I would also price in the cost of an entirely new roof since the work looks extensive.
While the roof is mostly torn apart will you upgrade the insulation over the entire roof?
Just a few more things to consider.

I'm not 100% the assessment won't be increased. BTW, how should I ask this question?[/U] I feel like I would be drawing attention to myself by bringing this up with my town.

I didn't state this but I would be using closed-cell spray foam under the roof to make the area completely livable. My latest utility bill covering mid-July to mid-August was nearly $300 due to my AC in my attic running constantly. If you don't have good insulation in the attic, it can be hell.
Here is my old thread on the insulation issue:
https://advice.thisoldhouse.com/showthread.php?128482-Conflicting-advice-on-insulating-attic-and-or-space-below-attic

A. Spruce
Re: Adding Dormers to Attic

You can ask probing questions of the building/tax assessment authorities without drawing attention to yourself. When you walk in the door, they have no idea who you are or where you live, so all they have to go on is some random person asking questions.

The tax assessor can answer questions on what they consider taxable living space, then all you do is manipulate the words you use to describe your project and maybe bend the definition of things a touch. Case in point, I had a client that wanted to finish out the granny quarters above his garage. This was space that already existed and was a selling feature of the property from the builder. When the neighbor finished their granny quarters it cost them months of time and close to $2k for the permits. I found through multiple conversations with different authorities within the same office that they didn't want to issue permits that increased the population density of the property, so they exorbitantly priced the permits and made the requirements completely insane. By the time I was done, I walked out, permit in hand, for only $350.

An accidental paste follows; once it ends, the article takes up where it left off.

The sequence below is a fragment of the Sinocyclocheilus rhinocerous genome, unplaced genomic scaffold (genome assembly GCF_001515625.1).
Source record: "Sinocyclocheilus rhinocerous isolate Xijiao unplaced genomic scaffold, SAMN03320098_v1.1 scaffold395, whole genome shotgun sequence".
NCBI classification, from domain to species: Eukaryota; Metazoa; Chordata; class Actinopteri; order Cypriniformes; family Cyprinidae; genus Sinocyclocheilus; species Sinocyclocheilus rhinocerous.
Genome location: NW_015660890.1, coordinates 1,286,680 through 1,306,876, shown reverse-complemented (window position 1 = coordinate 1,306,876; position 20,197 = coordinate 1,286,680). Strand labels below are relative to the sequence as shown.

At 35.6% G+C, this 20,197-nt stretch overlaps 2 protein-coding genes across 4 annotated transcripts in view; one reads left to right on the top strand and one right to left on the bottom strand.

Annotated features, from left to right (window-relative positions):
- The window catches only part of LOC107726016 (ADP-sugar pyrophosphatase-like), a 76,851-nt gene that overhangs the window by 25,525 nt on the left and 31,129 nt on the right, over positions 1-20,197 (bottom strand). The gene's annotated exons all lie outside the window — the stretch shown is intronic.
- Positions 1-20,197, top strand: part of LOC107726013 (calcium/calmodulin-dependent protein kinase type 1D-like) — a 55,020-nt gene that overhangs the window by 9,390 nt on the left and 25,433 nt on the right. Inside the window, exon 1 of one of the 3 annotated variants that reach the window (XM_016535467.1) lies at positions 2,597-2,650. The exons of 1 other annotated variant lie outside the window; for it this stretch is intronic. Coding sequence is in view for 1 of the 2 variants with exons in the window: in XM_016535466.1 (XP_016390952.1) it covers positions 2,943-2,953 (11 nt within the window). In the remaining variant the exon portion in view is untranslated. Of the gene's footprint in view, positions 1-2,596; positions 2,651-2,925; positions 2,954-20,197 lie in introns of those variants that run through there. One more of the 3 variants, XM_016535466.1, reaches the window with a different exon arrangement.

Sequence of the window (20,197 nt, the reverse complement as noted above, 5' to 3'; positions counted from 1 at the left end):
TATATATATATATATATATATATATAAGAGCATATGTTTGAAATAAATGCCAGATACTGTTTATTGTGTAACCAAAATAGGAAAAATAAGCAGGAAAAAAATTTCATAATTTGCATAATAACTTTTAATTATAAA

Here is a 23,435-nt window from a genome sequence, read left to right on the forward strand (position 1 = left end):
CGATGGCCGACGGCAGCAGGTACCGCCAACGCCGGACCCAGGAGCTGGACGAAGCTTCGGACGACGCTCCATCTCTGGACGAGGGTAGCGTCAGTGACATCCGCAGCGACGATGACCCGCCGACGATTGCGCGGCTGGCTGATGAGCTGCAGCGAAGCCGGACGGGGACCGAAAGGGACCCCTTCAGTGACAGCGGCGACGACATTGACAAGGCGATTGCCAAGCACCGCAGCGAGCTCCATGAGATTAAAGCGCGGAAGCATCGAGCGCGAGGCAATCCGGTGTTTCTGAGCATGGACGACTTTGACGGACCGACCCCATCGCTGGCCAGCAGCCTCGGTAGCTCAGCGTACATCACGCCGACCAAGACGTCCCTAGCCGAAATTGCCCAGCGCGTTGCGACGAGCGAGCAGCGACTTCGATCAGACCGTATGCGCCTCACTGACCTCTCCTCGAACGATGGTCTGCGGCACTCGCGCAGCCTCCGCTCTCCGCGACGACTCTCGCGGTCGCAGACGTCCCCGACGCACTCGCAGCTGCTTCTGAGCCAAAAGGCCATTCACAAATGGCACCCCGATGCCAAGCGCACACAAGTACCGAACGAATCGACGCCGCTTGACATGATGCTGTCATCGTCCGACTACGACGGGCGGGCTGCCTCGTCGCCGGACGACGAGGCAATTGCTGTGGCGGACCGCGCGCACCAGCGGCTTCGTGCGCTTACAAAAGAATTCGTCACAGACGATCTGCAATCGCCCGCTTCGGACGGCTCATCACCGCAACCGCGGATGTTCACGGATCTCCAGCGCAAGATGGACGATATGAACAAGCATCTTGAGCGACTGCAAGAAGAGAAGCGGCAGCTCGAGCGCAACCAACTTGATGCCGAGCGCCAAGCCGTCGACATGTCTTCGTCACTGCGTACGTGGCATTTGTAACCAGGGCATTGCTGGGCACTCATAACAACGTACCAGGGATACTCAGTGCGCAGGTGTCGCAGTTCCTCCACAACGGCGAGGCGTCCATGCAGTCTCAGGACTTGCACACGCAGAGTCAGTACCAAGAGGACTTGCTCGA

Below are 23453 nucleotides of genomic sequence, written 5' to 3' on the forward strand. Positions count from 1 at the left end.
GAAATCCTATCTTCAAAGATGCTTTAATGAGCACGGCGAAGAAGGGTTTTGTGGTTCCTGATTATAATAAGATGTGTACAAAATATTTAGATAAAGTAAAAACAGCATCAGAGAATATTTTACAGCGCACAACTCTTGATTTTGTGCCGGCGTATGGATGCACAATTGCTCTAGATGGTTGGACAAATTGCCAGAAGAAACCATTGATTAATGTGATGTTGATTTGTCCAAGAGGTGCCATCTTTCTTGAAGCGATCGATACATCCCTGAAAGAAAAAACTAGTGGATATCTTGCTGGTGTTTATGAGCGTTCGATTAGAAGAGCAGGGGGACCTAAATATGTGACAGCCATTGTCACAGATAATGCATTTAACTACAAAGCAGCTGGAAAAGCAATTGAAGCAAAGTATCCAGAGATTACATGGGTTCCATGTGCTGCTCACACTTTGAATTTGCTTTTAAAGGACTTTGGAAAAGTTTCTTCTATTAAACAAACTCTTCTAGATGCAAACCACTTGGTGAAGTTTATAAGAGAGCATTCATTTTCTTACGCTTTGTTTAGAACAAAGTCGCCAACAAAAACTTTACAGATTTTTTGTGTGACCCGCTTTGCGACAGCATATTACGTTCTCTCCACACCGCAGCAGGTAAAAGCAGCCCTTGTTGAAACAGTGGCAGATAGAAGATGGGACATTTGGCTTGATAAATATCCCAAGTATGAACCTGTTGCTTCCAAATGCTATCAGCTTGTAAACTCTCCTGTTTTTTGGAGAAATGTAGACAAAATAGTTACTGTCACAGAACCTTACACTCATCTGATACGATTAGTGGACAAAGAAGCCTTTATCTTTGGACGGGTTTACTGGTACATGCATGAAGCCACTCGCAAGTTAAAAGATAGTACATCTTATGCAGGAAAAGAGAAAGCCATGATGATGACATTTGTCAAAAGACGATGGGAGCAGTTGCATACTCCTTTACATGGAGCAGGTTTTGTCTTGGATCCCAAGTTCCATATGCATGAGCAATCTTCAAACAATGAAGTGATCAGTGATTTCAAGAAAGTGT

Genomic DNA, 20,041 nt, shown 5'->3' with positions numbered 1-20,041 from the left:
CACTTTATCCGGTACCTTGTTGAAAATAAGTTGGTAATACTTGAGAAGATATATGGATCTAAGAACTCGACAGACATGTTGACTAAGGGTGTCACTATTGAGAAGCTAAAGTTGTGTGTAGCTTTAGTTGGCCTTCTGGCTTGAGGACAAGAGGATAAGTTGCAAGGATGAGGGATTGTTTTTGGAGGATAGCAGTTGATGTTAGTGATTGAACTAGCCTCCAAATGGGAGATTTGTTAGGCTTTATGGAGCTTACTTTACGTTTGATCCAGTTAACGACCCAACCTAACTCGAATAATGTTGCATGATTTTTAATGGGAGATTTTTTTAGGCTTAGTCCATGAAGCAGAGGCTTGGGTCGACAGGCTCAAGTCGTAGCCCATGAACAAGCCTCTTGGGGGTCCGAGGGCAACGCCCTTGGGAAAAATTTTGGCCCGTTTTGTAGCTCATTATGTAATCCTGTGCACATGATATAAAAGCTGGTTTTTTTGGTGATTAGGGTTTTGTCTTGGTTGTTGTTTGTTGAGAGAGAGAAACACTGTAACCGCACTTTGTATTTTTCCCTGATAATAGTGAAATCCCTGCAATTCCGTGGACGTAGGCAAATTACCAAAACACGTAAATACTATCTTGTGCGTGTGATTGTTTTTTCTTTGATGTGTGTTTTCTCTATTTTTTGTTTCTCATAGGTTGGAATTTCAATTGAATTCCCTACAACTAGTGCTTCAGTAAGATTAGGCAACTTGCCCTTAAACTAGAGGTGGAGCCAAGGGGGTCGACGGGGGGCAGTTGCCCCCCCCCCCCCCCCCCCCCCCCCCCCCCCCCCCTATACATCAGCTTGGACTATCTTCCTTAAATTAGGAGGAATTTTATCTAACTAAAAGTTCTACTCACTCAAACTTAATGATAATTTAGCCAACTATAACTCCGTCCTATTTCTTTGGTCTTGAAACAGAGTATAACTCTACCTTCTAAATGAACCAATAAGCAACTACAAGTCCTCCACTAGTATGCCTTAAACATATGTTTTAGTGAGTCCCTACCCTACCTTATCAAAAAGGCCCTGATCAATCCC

In my case, they didn't want to see "living space", so I quit calling it granny quarters and started calling it a day-use rec room. Also, so as not to be considered living space there could be no cooking device, and had to have non standard counter height, and non standard sink. Easy, I simply raised the cabinets a few inches and put in a wet bar sink. As for the cooking device, it was a bare room when the inspector signed off, what the homeowner put in there after the fact was his own business. We had wired the place for a fridge and microwave, but you can't tell that by looking at an outlet cover.

So, what I'm saying here is this, figure out how the authorities define taxable spaces, then DO NOT use those terms, use terms that imply the space is for storage only. Then, leave the space unpainted, no floors, and unfurnished until after the assessment audit is done. When the inspector leaves, do whatever you want with the place.

Mastercarpentry
Re: Adding Dormers to Attic

The 6'-4" ceiling height will probably prohibit it from legally becoming "Habitable" IIRC the minimum for that is 6'-8". But what happens once the final inspection is signed off is up to you, and that's enough headroom for most people.

Homes here are often sold with a partially finished "Bonus Room" over the garage. Buyers think of it as a bedroom which it could legally be turned into and often is, but it's actually permitted and taxed as "Storage Space" which has to be legally changed for the new usage prior to use. If a potential buyer asks, they're told "It could become a bedroom if you want it to" which covers the agent and the sellers backside legally. Never heard of any problems till somebody tries to sell later on and lists it as a "Bedroom" instead of a "Bonus Room".

Phil

Sponsored Stories

TV Listings

Find TV listings for This Old House and Ask This Old House in your area.